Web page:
Sun Ra - Futuristic Sounds of Sun Ra LP
60th Anniversary 180g Vinyl LP Reissue All-Analog Remastered by Kevin Gray at Cohearent Audio and Pressed at RTI
Craft Recordings presents a 60th-anniversary edition of The Futuristic Sounds of Sun Ra. A standout title in the Afrofuturism pioneer and innovative jazz artist's extensive catalog of recordings, the 1962 album marks Sun Ra's first recording with his band, The Arkestra, in New York after relocating from Chicago. Produced by Tom Wilson (whose credits include titles for Bob Dylan, the Velvet Underground, and the Mothers of Invention), The Futuristic Sounds of Sun Ra has long been considered one of the avant-garde artist's most accessible albums.
This special reissue features all-analog re-mastering by Kevin Gray at Cohearent Audio, while the LP has been pressed on 180-gram vinyl at RTI. As a bonus, the LP package include Tom Wilson's original liner notes, plus insightful new essays by jazz historian Ben Young, as well as by Irwin Chusid, who not only administers the musical estate for Sun Ra, but is also a journalist, radio personality, and the author of the book, Sun Ra: Art on Saturn – The Album Cover Art of Sun Ra's Saturn Label.
Recorded in just one day, on October 10, 1961, The Futuristic Sounds of Sun Ra featured 11 tracks. As Ben Young describes in his essay, "this is a set of miniatures – reductions of what the band offered in performance." He continues, "as Sun Ra was casting about for work on McDougal and Bleecker Streets in the months after Futuristic Sounds was recorded, it would be useful to drop a copy of the record to represent this is what we do. Or can do – a little bit of everything, in short manageable, segments. The whole smorgasbord of Sun Ra."
Among the selections is the Latin-influenced opener, "Bassism," the bluesy "Of Sounds and Something Else," and the aptly named, "What's That?," which Young describes as "an oddly shaped scramble." The track, which breaks into a four-saxophone improvisation, stands out as an example of Ra's early experimental work. Young explains, "Futuristic Sounds represents the beginnings for Sun Ra of turning away from mapped music to a sound coordinated more spontaneously or organically. Make no mistake – this is organized music, but it has sections that are highly heterophonic and undetermined."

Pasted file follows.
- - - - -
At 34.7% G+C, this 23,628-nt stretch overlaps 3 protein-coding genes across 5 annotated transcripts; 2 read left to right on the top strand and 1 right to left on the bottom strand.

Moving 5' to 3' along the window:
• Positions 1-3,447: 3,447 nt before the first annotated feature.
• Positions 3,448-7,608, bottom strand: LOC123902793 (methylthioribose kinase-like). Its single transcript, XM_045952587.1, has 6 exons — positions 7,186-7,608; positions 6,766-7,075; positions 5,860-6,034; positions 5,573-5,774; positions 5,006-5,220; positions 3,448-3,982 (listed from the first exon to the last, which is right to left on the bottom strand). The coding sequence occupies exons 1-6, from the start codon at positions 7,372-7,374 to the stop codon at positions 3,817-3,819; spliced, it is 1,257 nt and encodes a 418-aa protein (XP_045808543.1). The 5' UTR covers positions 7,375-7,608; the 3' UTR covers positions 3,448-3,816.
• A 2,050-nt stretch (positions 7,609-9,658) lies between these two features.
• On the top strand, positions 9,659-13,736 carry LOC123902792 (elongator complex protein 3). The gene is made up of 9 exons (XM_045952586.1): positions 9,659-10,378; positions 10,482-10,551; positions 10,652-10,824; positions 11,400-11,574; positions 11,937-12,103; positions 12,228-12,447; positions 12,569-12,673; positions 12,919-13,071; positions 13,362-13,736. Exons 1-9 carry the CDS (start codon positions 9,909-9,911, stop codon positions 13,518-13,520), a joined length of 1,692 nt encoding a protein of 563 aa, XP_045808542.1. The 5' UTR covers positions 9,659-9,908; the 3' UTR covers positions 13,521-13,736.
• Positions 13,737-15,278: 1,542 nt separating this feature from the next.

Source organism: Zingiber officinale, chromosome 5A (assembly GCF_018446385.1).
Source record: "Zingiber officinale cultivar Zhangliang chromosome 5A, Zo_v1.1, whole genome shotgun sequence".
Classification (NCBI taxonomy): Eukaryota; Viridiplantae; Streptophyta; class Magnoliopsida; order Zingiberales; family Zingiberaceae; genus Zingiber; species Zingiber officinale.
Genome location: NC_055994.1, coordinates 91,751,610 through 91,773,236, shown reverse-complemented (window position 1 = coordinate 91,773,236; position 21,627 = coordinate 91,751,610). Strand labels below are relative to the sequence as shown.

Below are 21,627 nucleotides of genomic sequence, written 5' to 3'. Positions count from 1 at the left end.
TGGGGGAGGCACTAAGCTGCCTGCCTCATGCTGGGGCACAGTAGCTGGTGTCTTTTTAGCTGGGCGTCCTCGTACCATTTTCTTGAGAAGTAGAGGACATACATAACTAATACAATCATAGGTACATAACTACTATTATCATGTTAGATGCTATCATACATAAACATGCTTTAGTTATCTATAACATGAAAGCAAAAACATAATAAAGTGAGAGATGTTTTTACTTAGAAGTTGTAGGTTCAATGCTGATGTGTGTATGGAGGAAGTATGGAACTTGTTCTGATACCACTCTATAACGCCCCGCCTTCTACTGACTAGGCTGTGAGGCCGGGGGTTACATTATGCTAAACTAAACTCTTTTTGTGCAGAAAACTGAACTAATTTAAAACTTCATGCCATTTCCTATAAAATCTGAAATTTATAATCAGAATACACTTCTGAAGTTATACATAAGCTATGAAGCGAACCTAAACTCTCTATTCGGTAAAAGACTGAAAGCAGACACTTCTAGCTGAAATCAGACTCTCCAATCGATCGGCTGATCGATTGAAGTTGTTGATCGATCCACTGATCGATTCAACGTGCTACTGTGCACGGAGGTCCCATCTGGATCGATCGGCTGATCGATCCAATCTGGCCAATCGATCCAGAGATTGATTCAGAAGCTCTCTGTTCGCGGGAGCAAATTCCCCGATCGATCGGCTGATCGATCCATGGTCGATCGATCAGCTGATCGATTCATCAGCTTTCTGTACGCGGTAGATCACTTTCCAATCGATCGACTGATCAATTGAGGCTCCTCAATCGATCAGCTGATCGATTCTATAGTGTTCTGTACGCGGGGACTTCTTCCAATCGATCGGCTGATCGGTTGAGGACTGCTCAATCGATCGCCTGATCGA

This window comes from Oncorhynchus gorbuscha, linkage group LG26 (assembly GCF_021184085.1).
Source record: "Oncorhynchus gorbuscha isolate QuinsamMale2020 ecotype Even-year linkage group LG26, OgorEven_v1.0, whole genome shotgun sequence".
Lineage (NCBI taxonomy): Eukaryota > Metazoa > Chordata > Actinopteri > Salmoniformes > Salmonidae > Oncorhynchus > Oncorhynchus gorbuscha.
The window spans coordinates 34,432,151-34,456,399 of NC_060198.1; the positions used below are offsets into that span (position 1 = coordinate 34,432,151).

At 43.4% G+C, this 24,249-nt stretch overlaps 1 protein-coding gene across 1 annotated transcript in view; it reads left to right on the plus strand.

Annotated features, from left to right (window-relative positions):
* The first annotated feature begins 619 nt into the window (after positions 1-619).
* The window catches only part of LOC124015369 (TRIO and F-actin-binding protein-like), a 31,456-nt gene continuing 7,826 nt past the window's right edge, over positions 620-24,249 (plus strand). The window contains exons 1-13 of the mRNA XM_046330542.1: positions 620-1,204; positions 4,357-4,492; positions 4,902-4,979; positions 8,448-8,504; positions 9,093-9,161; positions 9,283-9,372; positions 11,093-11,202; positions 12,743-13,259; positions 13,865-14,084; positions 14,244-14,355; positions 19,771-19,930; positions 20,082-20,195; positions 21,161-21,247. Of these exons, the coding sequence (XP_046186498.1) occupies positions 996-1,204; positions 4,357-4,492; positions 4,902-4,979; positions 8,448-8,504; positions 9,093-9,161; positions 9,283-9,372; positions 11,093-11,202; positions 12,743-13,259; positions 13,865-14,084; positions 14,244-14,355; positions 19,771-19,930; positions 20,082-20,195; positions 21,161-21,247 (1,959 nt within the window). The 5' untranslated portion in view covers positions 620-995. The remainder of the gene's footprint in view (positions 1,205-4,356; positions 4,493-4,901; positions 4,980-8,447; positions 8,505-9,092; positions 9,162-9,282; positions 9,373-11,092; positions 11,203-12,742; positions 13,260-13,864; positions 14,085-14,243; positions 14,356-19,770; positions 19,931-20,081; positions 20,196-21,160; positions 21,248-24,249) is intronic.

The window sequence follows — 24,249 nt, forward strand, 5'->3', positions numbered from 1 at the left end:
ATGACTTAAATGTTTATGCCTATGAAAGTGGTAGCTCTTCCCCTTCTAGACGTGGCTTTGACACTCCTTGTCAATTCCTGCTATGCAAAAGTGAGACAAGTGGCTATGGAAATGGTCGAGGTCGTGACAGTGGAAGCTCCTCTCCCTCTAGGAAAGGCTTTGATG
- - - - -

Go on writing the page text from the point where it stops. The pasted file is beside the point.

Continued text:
Another example of Ra's free-flowing work is "The Beginning," which, for the talented members of The Arkestra "raises the issue of what it meant to be proficient in an open-field world of sound – that is, one that's generally not determined by song frameworks," Young notes. The album also includes "Tapestry from an Asteroid," a ballad that became one of Ra's most-performed works. Interestingly, out of the ten original selections on the album (Victor Young's "China Gates" was the sole track not penned by Ra), "Tapestry from an Asteroid" would stand as the only work that the artist would ever revisit – on stage or otherwise – again.
Futuristic Sounds, Chusid argues, "was Sun Ra's last fully ‘File Under: Jazz' album. Once firmly ensconced in New York, his releases of new material became increasingly innovative, often featuring compositions and arrangements that only tangentially resembled jazz, and often were something stylistically uncategorizable. It was at this stage of his career that the icon of Afrofuturism achieved total liftoff."
And while Wilson and Ra would only work on two more projects together (neither of which were led by Ra), it's clear that the producer not only held the musician's artistry in the highest regard, but also understood his vision completely. In his original liner notes, Wilson's enthusiasm is palpable, as he praises Futuristic Sounds as "a long overdue voyage into new dimensions of jazz where rhythms have become super-rhythms, where trite arrangements and instrumentation have given way to exotic sound pictures combining distant rumblings from the primeval past of all music with strange strains from the future."